Hmmmm maybe ask her to purchase the supplies you need like batt, thread etc?
There is a fabulous T-shirt quilt tutorial that uses a gridded fusible making it fast and easy ...
http://www.crookednickel.com/index.html a great video, bottom right of the page.
I bought a bolt of gridded fusible 50% off at Joanns but still have NOT made the quilt for my grandson YET! Tho I am anxious to try this method.
I also saw somewhere, that a person used the backs of the t-shirts for the back of the quilt ... recycling at its best.
Another video, same company / product but different results for a regular quilt, could be adapted for t-shirt quilt.
Her name is also Sue, that is NOT me, I'm not affiliated in anyway with this company.
That's so nice of you to this for your co-worker.. It'll turn out great. Post the results, please.
Here is one that I made as a souvenir from a cruise our family took. It was way simple as I did not do any sashing or quilting. This was my first attempt, but it would give you some ideas. I plan to make one for my daughter out of her school shirts when she graduates.
I agree in keeping the mom in the loop through out the whole process, then there are no surprises at the end. Your vision may be different from her vision.
Now that you have jumped in, make it a nice swim and don't fret about little fish.
Don't foget the QB is here to help keep you centered during a task like this.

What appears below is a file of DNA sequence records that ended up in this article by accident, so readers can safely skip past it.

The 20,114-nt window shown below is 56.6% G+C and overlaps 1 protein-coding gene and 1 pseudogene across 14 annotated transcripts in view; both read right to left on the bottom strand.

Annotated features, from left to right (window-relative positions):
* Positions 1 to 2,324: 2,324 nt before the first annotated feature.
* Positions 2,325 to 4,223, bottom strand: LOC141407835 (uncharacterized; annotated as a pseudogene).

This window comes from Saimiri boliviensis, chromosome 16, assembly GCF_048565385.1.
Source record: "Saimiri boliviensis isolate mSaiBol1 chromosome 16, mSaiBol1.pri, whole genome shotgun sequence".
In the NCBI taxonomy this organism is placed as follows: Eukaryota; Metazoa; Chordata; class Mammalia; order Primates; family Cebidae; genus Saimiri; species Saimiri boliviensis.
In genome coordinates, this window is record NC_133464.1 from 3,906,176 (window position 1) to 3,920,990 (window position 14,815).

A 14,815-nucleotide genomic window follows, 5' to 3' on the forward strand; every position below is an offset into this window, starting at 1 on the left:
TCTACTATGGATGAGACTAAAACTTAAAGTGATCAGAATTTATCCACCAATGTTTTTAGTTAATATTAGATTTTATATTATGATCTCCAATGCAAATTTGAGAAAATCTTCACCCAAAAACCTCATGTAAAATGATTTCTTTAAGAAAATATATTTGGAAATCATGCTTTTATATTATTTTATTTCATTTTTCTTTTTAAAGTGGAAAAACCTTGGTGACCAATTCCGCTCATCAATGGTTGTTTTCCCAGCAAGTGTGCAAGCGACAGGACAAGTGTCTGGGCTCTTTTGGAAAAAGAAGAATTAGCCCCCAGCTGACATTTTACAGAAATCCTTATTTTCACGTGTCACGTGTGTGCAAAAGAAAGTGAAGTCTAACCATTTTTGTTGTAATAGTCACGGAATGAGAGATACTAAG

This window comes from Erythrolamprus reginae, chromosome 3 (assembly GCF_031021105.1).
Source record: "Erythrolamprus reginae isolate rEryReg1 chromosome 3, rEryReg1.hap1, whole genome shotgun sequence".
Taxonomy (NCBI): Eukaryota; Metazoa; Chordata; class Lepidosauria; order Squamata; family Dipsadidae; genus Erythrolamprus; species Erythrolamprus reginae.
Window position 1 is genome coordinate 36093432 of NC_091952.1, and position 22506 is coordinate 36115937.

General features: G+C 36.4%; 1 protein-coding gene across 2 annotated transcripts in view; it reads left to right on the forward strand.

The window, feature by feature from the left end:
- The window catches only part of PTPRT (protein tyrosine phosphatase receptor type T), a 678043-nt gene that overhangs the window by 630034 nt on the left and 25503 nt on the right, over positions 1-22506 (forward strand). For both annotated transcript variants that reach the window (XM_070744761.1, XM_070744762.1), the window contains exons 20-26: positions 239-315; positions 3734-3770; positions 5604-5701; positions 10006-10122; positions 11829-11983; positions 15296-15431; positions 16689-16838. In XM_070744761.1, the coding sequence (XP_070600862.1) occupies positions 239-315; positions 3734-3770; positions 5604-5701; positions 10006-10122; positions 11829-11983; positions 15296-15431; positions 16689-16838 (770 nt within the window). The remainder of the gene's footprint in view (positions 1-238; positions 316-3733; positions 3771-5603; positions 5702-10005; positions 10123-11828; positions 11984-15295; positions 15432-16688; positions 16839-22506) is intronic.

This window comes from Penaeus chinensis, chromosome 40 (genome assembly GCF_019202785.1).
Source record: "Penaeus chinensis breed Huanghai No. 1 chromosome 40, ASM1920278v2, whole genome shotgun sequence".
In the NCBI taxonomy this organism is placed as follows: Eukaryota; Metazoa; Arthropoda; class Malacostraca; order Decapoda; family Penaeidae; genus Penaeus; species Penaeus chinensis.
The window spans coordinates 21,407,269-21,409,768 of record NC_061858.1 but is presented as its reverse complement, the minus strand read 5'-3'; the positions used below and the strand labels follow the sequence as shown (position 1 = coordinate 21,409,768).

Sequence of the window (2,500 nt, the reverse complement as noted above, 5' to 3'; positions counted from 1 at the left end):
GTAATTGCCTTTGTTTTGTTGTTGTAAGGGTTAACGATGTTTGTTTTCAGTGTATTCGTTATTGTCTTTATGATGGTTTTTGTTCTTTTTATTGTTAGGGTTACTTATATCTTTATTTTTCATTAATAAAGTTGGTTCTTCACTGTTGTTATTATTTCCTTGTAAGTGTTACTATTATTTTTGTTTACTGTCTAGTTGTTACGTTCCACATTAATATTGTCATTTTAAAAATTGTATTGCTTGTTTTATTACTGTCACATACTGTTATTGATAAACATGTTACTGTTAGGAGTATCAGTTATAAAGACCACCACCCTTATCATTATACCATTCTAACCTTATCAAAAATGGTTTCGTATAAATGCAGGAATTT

Über-I love your saying about enjoying the swim.
My DD made a T-shirt quilt for me using Andrea T. Funk's book "How to Make a Too Cool T-Shirt Quilt". A 4" grid is used so you can incorporate different size logos. The book does not suggest using a stabilizer on the back of the shirts, butAttachment 392543 using a ball-point needle to sew through the shirts. Not having to stabilize the shirts saves a lot of time. I've posted my quilt on here, but don't know how to give you a link so I'll post the picture again.
Lots of good advice here about having your co-worker kept involved in all the purchasing of fabric etc. I have made 4 t-shirt quilts now and I really like using stabilizer. I use the most lightweight iron-on 'pellon' I can find and I iron it on after I cut out a larger than needed part of the tee plus I leave the neckline part on to help it keep its shape until pellon is on. Attached are pics of two of the ones I have made just to give you ideas.
I make a ton of Tshirt quilts. I make them boring but my pricing is much better than others in my area. I sash all my tshirts with black Moda marble, do a small inner border with the black marble, then piano keyboard border with the left over Tshirt knits. I ask $22 per shirt for a finished product.
Be very careful. If you don't enjoy doing it, it will become a second job that you dread, then you will dread seeing the person you are making it for. Personally, I'd show her how you made yours and offer to help her make the quilt for her daughter. If you are still stuck making it, then have her buy all the materials needed at the very least.
I'd also show her sites who make t-shirt quilts professionally, like this one: http://www.lovethemquilts.com/ You can check out her pricing and some of ones she's made.